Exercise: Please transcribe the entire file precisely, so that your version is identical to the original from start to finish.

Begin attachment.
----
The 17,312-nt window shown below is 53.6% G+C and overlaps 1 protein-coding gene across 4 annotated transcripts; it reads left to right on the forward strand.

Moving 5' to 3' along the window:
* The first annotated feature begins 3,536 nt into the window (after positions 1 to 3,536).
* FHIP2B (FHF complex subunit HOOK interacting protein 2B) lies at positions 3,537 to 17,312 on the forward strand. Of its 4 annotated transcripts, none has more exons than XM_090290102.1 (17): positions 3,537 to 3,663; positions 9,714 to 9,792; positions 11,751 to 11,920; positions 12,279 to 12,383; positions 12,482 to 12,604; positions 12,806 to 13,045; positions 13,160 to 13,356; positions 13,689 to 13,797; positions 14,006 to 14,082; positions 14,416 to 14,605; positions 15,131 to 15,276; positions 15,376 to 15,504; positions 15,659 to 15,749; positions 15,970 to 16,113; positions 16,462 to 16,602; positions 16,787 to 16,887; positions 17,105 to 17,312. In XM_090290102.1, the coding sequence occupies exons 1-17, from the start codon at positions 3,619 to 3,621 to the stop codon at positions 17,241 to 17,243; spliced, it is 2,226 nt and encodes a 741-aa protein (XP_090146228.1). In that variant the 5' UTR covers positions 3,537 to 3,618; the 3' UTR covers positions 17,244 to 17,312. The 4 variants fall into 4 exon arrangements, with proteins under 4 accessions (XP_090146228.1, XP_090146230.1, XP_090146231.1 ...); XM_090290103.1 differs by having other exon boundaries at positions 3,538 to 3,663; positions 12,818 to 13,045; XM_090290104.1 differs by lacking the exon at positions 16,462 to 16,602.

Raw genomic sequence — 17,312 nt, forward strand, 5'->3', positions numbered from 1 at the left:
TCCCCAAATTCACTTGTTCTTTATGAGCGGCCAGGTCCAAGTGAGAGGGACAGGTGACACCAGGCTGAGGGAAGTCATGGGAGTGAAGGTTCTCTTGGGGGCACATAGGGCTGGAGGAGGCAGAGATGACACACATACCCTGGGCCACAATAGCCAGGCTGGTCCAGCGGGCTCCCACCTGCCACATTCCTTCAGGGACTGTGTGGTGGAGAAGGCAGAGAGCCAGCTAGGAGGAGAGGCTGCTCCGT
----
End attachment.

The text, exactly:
The 17,312-nt window shown below is 53.6% G+C and overlaps 1 protein-coding gene across 4 annotated transcripts; it reads left to right on the forward strand.

Moving 5' to 3' along the window:
* The first annotated feature begins 3,536 nt into the window (after positions 1 to 3,536).
* FHIP2B (FHF complex subunit HOOK interacting protein 2B) lies at positions 3,537 to 17,312 on the forward strand. Of its 4 annotated transcripts, none has more exons than XM_090290102.1 (17): positions 3,537 to 3,663; positions 9,714 to 9,792; positions 11,751 to 11,920; positions 12,279 to 12,383; positions 12,482 to 12,604; positions 12,806 to 13,045; positions 13,160 to 13,356; positions 13,689 to 13,797; positions 14,006 to 14,082; positions 14,416 to 14,605; positions 15,131 to 15,276; positions 15,376 to 15,504; positions 15,659 to 15,749; positions 15,970 to 16,113; positions 16,462 to 16,602; positions 16,787 to 16,887; positions 17,105 to 17,312. In XM_090290102.1, the coding sequence occupies exons 1-17, from the start codon at positions 3,619 to 3,621 to the stop codon at positions 17,241 to 17,243; spliced, it is 2,226 nt and encodes a 741-aa protein (XP_090146228.1). In that variant the 5' UTR covers positions 3,537 to 3,618; the 3' UTR covers positions 17,244 to 17,312. The 4 variants fall into 4 exon arrangements, with proteins under 4 accessions (XP_090146228.1, XP_090146230.1, XP_090146231.1 ...); XM_090290103.1 differs by having other exon boundaries at positions 3,538 to 3,663; positions 12,818 to 13,045; XM_090290104.1 differs by lacking the exon at positions 16,462 to 16,602.

Raw genomic sequence — 17,312 nt, forward strand, 5'->3', positions numbered from 1 at the left:
TCCCCAAATTCACTTGTTCTTTATGAGCGGCCAGGTCCAAGTGAGAGGGACAGGTGACACCAGGCTGAGGGAAGTCATGGGAGTGAAGGTTCTCTTGGGGGCACATAGGGCTGGAGGAGGCAGAGATGACACACATACCCTGGGCCACAATAGCCAGGCTGGTCCAGCGGGCTCCCACCTGCCACATTCCTTCAGGGACTGTGTGGTGGAGAAGGCAGAGAGCCAGCTAGGAGGAGAGGCTGCTCCGT